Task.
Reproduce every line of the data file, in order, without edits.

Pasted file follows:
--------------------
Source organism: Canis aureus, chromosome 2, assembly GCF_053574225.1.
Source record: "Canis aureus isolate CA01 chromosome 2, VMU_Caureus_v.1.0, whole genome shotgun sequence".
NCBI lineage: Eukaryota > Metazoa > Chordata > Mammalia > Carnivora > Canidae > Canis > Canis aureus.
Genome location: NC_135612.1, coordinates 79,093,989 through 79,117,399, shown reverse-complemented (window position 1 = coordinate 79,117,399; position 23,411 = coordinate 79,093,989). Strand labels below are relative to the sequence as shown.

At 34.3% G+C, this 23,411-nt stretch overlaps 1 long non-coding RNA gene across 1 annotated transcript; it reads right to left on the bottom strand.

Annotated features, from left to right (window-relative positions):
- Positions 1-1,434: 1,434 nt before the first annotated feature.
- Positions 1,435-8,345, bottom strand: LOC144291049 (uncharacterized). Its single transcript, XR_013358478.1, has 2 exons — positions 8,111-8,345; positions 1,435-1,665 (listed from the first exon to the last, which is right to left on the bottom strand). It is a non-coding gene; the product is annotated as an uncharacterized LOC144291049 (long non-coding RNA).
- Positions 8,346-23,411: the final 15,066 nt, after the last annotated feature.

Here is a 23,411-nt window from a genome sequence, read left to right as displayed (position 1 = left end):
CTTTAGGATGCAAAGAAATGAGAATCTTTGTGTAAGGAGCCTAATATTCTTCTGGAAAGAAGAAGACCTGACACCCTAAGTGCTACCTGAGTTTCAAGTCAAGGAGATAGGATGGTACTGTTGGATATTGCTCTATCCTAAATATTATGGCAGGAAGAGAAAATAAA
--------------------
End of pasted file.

Source organism: Canis aureus, chromosome 2, assembly GCF_053574225.1.
Source record: "Canis aureus isolate CA01 chromosome 2, VMU_Caureus_v.1.0, whole genome shotgun sequence".
NCBI lineage: Eukaryota > Metazoa > Chordata > Mammalia > Carnivora > Canidae > Canis > Canis aureus.
Genome location: NC_135612.1, coordinates 79,093,989 through 79,117,399, shown reverse-complemented (window position 1 = coordinate 79,117,399; position 23,411 = coordinate 79,093,989). Strand labels below are relative to the sequence as shown.

At 34.3% G+C, this 23,411-nt stretch overlaps 1 long non-coding RNA gene across 1 annotated transcript; it reads right to left on the bottom strand.

Annotated features, from left to right (window-relative positions):
- Positions 1-1,434: 1,434 nt before the first annotated feature.
- Positions 1,435-8,345, bottom strand: LOC144291049 (uncharacterized). Its single transcript, XR_013358478.1, has 2 exons — positions 8,111-8,345; positions 1,435-1,665 (listed from the first exon to the last, which is right to left on the bottom strand). It is a non-coding gene; the product is annotated as an uncharacterized LOC144291049 (long non-coding RNA).
- Positions 8,346-23,411: the final 15,066 nt, after the last annotated feature.

Here is a 23,411-nt window from a genome sequence, read left to right as displayed (position 1 = left end):
CTTTAGGATGCAAAGAAATGAGAATCTTTGTGTAAGGAGCCTAATATTCTTCTGGAAAGAAGAAGACCTGACACCCTAAGTGCTACCTGAGTTTCAAGTCAAGGAGATAGGATGGTACTGTTGGATATTGCTCTATCCTAAATATTATGGCAGGAAGAGAAAATAAA